Where these small, rural hospitals exist, they provide most or all healthcare services. Many communities in their service area have no other service alternatives. Almost 2/3 of rural hospitals are over 20 miles from the next hospital; one-fourth of rural hospitals are 30 miles or more from the next nearest facility. (Compare this to urban hospitals where most are less than 5 miles from another hospital, and ~80% are within 15 miles.)


Small, rural hospitals across the country are shutting their doors, leaving communities without an emergency department and other basic healthcare services. When hospitals close, residents must travel farther distances to receive care, increasing the possibility of unnecessary death or injury. Diseases and illness can also go undiagnosed longer due to a lack of access to regular care.


The result of this rural hospital crisis:

  • Delayed emergency care;

  • Lack of essential non-emergency care such as maternity care;

  • Delayed or inaccurate diagnostic care;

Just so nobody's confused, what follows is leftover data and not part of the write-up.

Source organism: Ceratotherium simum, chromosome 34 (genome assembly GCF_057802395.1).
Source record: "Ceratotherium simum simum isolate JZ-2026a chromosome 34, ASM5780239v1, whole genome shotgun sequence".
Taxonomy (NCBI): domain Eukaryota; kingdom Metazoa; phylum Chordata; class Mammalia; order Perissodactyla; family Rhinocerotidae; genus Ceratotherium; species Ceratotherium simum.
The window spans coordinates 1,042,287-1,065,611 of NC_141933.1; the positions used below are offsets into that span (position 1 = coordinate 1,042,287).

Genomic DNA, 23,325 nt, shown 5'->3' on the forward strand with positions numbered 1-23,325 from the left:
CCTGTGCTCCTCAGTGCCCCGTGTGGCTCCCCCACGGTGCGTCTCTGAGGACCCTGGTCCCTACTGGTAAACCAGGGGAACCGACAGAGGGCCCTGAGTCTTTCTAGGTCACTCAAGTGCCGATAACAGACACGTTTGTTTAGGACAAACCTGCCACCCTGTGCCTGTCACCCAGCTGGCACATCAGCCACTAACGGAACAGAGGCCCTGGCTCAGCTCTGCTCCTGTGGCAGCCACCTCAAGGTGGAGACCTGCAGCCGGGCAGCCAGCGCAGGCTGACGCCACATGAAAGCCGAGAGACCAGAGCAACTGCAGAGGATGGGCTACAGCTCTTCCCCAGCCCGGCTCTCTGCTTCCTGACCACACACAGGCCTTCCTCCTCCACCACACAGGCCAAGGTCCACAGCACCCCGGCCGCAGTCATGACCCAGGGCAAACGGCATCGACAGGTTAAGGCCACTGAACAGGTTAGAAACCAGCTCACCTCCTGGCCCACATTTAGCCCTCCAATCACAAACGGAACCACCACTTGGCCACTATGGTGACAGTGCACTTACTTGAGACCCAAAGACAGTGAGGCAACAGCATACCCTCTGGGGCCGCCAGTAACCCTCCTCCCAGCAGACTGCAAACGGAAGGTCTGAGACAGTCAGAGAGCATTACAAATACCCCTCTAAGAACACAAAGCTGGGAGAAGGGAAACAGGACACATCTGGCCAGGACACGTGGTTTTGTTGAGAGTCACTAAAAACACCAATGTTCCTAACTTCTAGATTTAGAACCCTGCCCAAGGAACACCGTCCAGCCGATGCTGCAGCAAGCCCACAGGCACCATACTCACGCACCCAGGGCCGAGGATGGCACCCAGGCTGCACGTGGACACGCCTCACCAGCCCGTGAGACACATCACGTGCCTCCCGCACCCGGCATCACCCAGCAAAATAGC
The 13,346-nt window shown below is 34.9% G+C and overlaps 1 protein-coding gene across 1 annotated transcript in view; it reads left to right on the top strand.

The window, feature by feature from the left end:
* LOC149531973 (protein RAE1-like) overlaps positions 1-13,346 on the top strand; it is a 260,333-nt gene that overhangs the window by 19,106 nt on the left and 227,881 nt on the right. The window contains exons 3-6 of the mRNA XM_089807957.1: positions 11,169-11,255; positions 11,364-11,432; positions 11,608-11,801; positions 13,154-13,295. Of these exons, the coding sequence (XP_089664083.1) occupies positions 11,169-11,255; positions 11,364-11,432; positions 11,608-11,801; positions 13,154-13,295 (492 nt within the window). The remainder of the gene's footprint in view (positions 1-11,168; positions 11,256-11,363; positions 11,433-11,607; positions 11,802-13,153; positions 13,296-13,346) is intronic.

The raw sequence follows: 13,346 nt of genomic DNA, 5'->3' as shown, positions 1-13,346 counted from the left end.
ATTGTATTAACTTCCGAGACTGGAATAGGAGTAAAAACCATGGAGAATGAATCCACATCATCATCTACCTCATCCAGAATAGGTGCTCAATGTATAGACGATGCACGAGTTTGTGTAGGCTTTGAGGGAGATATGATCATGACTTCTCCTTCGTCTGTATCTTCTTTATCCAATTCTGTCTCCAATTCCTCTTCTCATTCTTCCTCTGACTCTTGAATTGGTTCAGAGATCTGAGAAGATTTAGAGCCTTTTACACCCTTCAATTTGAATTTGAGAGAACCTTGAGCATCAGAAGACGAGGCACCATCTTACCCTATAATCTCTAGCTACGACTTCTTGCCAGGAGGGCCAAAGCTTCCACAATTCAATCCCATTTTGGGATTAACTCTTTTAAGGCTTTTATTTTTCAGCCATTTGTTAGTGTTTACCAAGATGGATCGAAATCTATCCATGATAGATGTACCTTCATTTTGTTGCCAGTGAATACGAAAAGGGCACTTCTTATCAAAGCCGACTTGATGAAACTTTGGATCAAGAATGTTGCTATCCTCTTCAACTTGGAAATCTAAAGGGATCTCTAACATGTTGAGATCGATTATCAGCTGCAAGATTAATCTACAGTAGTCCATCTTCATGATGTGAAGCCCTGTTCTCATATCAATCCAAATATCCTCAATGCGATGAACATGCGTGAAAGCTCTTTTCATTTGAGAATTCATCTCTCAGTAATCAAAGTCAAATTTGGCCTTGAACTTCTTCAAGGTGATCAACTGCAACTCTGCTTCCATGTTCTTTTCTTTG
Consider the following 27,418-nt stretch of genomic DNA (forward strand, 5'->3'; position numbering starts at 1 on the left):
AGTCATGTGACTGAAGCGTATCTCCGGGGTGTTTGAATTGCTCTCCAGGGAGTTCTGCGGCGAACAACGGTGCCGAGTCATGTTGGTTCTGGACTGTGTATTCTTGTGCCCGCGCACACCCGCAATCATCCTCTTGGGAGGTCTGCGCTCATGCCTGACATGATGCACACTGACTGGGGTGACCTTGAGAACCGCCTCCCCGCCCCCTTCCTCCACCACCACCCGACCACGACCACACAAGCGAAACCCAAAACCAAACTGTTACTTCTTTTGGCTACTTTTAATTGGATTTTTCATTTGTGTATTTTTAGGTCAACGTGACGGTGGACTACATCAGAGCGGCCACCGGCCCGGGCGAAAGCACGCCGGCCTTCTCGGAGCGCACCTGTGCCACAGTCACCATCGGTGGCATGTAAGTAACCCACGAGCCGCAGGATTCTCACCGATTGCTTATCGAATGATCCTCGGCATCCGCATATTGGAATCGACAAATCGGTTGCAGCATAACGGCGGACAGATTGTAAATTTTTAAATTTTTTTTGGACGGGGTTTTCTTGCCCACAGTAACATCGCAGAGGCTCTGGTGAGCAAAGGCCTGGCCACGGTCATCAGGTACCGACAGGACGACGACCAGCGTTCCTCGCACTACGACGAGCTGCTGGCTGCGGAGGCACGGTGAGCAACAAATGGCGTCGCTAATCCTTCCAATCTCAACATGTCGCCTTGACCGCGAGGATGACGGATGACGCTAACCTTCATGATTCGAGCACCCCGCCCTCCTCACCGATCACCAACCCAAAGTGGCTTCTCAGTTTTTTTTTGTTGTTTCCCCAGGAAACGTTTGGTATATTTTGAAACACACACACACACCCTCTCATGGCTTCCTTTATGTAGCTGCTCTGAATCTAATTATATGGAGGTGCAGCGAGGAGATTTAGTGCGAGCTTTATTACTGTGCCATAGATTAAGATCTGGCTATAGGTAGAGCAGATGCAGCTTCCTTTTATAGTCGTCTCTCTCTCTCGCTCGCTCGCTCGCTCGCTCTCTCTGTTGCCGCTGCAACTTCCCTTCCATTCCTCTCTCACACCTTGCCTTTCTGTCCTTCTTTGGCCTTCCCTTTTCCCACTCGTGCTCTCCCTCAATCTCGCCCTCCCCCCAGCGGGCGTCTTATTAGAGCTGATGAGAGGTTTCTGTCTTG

• Limited options to monitor and treat chronic conditions.


*** Data from Saving Rural Hospitals website, maintained by the Center for Healthcare Quality and Payment Reform (CHQPR), a national policy institute focused on healthcare payment and delivery systems with a mission “to increase awareness about the problems facing rural hospitals and their communities and to encourage successful solutions.” Website: ruralhospitals.chqpr.org.


*** Check out this case study from the Saving Rural Hospitals website on the closure of Nye Regional Medical Center, the emergency department that served Tonopah, Nevada, and the surrounding 18,000 square miles in Nye County. This is the hospital that would have provided support if we had needed emergency care during our stay in Tonopah, assuming, of course, it was still open and serving the community, which it is not. The hospital closed in 2015 due to financial issues, and now, the nearest hospitals are over two hours away in northern Nevada or California. It is a three-hour drive to reach major hospital care in Las Vegas. (Read more: ruralhospitals.chqpr.org/importance)